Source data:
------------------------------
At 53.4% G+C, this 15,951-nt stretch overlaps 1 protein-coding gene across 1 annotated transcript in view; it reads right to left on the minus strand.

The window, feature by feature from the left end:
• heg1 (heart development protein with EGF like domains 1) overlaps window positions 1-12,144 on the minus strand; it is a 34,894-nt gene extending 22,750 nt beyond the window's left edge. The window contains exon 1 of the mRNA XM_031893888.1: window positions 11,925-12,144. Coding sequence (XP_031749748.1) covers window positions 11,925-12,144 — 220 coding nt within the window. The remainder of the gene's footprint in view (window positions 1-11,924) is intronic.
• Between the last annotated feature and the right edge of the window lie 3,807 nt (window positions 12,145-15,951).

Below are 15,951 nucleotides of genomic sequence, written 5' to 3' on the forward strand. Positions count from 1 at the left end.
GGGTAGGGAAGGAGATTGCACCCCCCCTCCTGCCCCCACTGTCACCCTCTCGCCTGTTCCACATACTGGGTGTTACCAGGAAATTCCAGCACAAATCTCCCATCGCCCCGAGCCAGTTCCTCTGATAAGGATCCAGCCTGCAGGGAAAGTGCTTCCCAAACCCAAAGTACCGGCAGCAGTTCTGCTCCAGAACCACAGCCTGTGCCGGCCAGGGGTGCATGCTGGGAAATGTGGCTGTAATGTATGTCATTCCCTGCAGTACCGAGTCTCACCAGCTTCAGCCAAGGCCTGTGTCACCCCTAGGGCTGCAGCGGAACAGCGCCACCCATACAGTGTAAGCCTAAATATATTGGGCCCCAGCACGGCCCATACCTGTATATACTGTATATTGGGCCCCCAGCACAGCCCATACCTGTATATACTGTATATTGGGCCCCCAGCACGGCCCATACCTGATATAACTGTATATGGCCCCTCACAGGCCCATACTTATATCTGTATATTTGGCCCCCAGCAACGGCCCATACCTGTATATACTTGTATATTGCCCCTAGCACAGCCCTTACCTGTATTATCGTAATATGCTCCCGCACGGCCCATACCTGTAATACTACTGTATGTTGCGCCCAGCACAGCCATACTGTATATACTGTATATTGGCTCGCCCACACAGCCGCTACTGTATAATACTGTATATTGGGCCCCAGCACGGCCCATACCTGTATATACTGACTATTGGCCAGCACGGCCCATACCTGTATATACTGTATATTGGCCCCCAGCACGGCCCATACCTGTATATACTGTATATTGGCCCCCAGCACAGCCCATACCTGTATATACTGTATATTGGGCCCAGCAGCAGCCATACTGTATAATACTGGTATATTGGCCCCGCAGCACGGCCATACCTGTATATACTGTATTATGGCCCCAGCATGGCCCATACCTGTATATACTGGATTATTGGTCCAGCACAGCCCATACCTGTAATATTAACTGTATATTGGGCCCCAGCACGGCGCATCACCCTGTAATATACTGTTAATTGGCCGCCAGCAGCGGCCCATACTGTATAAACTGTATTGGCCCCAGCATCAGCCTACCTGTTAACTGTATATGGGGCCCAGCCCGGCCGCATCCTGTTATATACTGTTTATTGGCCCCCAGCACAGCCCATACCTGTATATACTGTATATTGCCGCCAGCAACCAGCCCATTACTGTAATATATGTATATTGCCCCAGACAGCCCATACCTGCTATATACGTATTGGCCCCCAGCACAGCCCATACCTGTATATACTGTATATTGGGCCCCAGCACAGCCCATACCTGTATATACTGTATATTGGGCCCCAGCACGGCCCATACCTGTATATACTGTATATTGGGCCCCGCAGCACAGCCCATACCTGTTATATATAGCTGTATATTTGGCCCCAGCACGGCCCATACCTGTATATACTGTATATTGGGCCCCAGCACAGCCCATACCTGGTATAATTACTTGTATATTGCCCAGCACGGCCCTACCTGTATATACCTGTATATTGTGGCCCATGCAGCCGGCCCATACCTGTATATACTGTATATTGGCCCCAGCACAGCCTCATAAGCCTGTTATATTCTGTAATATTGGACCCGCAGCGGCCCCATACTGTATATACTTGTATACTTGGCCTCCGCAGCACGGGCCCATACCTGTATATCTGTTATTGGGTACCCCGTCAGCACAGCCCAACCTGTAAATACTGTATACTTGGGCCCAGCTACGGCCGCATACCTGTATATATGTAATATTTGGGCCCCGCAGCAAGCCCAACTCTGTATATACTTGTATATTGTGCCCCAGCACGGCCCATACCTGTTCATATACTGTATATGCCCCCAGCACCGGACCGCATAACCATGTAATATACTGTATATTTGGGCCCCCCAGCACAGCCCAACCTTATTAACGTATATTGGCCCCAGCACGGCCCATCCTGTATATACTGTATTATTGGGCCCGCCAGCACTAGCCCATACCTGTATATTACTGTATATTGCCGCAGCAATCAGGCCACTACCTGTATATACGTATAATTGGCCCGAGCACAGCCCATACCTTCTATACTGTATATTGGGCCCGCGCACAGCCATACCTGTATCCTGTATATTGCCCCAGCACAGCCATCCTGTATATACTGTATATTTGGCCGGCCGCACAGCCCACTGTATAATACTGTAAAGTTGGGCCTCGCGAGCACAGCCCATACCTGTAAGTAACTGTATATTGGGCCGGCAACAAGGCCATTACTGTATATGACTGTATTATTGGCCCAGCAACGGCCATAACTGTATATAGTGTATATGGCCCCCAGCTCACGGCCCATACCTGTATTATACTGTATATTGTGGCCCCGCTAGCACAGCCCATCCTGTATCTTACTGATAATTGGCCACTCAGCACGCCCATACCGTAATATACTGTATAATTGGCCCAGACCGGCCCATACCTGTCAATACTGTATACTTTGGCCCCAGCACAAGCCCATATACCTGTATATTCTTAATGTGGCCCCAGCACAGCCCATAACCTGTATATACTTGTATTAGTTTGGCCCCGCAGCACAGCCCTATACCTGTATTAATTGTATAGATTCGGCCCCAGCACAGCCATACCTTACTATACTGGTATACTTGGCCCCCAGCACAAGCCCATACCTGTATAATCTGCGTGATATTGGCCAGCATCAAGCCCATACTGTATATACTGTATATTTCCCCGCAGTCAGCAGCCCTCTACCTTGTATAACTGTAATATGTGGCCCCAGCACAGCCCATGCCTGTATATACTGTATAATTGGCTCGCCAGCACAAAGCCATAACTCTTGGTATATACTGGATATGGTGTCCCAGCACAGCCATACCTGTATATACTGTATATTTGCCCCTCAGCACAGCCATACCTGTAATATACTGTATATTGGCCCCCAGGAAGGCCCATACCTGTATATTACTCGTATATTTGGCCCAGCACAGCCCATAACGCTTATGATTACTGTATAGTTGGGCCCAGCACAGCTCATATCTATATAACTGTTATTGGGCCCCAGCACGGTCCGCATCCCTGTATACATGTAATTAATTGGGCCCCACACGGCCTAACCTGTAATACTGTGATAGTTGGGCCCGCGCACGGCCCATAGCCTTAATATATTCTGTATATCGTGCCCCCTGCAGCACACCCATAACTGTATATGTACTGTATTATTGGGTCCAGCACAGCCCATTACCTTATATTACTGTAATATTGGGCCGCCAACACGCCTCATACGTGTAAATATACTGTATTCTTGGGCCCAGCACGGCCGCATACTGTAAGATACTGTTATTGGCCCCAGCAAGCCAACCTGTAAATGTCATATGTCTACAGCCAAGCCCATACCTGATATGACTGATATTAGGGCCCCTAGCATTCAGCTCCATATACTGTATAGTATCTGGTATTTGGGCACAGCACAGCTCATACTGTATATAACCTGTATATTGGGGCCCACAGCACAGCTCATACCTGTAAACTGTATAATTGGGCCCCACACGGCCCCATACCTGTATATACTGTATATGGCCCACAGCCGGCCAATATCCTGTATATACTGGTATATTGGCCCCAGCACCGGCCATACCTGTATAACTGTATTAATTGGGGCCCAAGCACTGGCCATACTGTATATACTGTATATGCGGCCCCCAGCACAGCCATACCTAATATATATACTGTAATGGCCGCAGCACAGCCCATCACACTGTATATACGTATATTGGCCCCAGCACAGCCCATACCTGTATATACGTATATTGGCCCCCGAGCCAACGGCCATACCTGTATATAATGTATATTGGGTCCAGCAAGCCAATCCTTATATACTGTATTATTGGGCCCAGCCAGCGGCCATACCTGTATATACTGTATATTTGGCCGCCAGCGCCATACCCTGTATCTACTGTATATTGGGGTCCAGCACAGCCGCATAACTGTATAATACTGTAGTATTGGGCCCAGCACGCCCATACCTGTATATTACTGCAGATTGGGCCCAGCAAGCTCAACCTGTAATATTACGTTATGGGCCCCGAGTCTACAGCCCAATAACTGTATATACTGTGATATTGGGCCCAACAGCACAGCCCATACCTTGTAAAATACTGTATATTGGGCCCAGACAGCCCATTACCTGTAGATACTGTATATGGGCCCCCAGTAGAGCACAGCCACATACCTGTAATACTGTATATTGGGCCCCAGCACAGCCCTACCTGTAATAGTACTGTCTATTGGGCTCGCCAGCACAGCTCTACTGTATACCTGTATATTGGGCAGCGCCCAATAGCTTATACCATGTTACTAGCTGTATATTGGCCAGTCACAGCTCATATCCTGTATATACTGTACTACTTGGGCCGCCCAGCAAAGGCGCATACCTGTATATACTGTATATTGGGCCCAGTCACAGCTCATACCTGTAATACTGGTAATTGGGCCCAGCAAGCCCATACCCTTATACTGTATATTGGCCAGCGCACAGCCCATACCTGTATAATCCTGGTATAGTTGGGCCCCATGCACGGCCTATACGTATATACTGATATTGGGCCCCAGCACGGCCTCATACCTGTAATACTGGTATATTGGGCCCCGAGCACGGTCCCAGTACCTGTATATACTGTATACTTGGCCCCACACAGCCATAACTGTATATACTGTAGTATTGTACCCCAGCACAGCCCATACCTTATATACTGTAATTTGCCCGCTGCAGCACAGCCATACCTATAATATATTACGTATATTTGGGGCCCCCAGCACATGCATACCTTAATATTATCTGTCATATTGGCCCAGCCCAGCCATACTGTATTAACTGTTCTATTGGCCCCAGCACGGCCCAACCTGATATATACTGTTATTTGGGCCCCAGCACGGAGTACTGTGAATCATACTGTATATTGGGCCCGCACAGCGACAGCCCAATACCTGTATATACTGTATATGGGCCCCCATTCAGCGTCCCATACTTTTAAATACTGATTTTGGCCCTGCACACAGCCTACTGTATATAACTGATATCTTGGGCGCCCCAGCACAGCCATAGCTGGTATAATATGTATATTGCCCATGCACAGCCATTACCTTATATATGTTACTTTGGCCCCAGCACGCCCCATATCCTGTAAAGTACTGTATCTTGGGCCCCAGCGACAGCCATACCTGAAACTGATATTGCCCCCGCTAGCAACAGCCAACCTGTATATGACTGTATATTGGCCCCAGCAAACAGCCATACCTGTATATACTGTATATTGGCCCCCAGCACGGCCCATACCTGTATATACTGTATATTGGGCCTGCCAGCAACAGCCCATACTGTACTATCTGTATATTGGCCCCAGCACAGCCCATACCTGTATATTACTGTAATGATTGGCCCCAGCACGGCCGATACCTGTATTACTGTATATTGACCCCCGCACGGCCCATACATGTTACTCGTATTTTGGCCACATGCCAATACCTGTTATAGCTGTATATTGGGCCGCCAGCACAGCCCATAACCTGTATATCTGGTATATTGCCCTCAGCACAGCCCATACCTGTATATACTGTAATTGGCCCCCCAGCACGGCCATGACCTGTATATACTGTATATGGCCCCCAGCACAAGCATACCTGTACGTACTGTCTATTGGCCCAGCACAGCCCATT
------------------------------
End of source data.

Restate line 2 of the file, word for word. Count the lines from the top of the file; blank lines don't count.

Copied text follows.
The window, feature by feature from the left end: